cmogstored design notes

object relationships

1:1 relationship between mog_cfg and mog_svc, we'll support multiple
mog_svc if they don't conflict.

There's only one mog_queue instance for now, shared by any number of
mog_svc instances.  Theoretically, there can be any number of mog_queue
objects, but having one means the fairest distribution in the worst-case
scenarios (at the cost of optimal performance in the best-case scenario)

mog_cfg[0] -- mog_svc[0] --- mog_mgmt[N]
                 |       \-- mog_http[N]
               /         ___ mog_accept[N]
    mog_queue[0]--------<___ mog_accept[N]
mog_cfg[1] -- mog_svc[1] --- mog_mgmt[M]
                         \-- mog_http[M]

memory management

cmogstored avoids dynamic memory allocation in common cases.
Each file descriptor is mapped to a 128-byte (on 64-bit systems)
slot of memory which maps all the critical data needed for most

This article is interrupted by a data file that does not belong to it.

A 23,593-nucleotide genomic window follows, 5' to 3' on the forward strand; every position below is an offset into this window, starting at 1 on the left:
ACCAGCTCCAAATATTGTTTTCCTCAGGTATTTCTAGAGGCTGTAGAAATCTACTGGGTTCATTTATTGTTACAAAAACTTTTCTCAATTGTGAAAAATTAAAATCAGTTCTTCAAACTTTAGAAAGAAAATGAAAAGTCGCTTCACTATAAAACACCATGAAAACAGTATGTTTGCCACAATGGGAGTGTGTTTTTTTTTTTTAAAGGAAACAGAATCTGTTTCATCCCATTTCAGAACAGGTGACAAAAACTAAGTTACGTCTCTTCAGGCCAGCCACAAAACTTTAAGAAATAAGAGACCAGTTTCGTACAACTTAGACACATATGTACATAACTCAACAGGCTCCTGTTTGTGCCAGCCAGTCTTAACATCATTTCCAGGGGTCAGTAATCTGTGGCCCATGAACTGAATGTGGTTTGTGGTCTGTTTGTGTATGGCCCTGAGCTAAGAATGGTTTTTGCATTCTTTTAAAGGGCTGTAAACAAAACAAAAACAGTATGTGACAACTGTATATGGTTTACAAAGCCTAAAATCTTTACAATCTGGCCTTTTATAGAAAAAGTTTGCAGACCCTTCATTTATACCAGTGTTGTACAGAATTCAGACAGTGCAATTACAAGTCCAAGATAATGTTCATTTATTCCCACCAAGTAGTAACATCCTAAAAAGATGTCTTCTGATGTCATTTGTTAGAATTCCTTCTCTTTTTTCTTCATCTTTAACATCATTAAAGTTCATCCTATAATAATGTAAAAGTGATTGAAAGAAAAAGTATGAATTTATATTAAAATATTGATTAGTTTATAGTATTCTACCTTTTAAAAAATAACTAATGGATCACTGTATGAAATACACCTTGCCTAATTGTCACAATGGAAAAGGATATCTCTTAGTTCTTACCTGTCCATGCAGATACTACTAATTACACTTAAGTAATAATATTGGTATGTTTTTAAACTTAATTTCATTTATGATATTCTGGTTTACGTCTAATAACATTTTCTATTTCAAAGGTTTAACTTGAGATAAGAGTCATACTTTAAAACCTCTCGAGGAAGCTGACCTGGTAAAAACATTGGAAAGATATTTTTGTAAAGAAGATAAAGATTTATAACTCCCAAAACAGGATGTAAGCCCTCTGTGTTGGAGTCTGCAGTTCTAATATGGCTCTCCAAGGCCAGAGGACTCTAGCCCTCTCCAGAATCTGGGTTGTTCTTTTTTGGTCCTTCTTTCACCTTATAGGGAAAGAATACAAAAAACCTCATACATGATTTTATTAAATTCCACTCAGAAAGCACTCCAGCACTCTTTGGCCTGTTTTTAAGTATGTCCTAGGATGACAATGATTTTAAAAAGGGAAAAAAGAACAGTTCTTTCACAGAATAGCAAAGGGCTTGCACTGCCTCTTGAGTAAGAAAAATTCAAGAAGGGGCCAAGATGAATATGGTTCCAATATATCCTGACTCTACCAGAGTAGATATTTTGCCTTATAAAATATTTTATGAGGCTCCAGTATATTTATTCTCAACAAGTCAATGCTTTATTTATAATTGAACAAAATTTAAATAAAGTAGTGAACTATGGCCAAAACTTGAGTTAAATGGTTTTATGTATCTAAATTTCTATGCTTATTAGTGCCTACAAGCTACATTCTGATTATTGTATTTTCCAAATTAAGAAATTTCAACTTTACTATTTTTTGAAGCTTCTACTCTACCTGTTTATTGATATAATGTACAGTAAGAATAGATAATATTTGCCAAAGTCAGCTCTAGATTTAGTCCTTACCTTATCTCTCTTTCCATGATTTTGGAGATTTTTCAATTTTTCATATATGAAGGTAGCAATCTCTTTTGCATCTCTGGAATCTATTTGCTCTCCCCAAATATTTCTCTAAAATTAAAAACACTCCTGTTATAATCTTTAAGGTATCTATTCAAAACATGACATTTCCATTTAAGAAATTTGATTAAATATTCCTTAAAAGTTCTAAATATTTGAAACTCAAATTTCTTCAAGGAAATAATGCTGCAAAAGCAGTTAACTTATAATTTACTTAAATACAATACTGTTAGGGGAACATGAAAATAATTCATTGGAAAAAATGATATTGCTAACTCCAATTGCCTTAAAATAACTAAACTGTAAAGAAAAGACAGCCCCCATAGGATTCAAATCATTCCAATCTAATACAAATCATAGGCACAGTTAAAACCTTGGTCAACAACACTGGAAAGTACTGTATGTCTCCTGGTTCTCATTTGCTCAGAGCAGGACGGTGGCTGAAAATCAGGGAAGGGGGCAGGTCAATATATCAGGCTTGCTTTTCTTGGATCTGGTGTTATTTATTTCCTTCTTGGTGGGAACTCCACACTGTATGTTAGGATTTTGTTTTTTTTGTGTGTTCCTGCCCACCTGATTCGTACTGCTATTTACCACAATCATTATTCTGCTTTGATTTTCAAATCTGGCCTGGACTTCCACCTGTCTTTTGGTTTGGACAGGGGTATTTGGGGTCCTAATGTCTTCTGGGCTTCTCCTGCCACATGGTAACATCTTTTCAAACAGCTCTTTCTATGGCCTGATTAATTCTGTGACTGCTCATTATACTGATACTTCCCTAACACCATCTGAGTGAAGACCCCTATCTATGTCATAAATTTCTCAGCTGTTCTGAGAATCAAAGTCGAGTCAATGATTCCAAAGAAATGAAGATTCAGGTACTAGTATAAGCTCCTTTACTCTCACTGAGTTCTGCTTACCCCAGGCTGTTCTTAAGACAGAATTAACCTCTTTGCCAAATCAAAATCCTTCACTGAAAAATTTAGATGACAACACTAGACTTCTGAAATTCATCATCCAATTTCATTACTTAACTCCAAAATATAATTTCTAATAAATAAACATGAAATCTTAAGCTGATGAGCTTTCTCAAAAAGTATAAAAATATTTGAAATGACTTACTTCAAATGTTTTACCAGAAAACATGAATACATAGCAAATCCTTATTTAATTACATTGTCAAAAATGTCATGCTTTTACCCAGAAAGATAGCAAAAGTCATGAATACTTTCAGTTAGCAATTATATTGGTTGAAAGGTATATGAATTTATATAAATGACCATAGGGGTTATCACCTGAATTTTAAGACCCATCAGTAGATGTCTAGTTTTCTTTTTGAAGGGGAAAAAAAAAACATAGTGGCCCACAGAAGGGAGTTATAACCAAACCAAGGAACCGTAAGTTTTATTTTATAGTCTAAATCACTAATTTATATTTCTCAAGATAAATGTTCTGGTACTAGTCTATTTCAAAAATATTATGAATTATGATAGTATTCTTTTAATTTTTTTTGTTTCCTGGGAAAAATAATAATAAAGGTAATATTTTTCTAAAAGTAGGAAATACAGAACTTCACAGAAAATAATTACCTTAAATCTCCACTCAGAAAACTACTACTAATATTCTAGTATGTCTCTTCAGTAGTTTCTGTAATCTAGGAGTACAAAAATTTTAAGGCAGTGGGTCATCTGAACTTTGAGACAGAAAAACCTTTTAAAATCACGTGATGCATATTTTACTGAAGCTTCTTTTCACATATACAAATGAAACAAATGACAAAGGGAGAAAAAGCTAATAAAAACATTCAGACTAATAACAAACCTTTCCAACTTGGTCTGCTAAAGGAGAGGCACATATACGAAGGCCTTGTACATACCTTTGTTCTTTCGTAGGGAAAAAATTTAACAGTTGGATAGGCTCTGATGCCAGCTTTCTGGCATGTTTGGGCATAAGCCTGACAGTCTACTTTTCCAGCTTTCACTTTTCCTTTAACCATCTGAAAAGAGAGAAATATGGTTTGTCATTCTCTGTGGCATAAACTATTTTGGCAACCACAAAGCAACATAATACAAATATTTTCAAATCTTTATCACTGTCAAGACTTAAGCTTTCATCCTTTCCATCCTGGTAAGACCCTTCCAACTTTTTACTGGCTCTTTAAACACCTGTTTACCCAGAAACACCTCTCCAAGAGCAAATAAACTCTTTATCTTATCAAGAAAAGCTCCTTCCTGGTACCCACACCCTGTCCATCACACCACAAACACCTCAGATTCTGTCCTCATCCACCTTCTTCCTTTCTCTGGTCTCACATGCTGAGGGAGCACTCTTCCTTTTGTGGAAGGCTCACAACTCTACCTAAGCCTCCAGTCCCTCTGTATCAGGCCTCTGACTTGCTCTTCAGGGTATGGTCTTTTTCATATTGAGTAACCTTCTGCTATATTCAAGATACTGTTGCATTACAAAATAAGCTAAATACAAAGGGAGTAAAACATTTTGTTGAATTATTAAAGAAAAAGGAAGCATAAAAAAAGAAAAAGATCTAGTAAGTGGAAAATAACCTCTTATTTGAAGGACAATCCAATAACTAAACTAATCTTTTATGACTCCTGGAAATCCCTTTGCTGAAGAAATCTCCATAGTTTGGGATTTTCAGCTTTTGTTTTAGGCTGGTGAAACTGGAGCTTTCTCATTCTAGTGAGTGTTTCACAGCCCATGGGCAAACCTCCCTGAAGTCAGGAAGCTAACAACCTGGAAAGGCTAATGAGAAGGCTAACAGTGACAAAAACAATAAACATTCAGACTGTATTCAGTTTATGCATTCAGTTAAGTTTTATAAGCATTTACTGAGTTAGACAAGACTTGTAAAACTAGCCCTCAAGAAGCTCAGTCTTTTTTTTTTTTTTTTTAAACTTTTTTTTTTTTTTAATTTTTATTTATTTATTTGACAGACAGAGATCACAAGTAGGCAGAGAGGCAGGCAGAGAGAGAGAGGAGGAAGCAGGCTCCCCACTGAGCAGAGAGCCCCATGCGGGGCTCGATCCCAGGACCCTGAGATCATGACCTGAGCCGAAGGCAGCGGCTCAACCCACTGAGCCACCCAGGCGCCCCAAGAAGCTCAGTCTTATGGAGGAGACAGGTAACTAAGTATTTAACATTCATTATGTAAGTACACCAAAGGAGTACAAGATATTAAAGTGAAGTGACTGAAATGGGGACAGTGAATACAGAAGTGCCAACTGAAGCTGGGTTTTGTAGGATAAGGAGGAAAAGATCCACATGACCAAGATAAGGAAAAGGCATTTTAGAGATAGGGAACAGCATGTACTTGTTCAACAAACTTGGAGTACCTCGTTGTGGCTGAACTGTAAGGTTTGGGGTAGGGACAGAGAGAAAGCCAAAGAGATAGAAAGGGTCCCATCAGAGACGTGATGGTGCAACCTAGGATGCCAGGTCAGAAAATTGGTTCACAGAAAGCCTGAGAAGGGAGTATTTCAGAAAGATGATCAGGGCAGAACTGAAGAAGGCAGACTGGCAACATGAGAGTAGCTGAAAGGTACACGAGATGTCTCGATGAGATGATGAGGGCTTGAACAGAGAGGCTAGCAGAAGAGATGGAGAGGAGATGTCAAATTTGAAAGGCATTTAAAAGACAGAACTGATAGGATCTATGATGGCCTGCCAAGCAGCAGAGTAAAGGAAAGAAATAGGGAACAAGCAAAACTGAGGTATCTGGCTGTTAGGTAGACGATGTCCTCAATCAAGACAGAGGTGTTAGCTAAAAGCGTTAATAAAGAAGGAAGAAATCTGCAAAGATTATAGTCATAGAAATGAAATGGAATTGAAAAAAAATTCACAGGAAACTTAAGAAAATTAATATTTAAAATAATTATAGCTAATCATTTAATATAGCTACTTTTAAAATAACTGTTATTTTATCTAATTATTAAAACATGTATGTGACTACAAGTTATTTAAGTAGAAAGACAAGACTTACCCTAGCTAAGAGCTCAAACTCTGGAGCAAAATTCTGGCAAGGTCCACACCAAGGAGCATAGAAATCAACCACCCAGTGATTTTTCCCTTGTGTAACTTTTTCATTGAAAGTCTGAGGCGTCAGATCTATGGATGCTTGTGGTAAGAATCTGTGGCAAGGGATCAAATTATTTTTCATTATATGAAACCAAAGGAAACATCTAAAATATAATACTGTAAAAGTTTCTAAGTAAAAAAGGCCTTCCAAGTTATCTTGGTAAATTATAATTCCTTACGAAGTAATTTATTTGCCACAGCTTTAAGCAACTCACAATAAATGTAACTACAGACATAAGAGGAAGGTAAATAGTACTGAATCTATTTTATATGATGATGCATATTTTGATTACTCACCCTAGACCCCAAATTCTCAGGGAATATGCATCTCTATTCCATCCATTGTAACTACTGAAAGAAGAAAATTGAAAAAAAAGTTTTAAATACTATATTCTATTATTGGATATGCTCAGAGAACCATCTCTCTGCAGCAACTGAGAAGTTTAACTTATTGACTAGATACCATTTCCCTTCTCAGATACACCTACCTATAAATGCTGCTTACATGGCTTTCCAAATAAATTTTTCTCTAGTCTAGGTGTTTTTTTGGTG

connections.  See fdmap.c for details.

Userspace socket read buffers are per-thread in the common case (rather
than per-client), as most request buffers do not need to live longer
than a single event loop step (iteration).

performance compromises

We still use snprintf to generate HTTP response headers, and we use
Ragel-generated code for the HTTP parser.  These choices were made for
maintainability and readability rather than performance.

Even with these performance compromises, cmogstored performance is
expected to be competitive in the best-case (hot cache[1]) scenarios
with other HTTP servers.

Where cmogstored (and the original Perl mogstored) shines is in avoiding
pathological head-of-line blocking when serving files from multiple
mountpounts.  See queues.txt for more on the unique queue design for
to take advantage of multiple cores and disks.

[1] cmogstored does not do any caching on its own, it relies on the
    operating system kernel.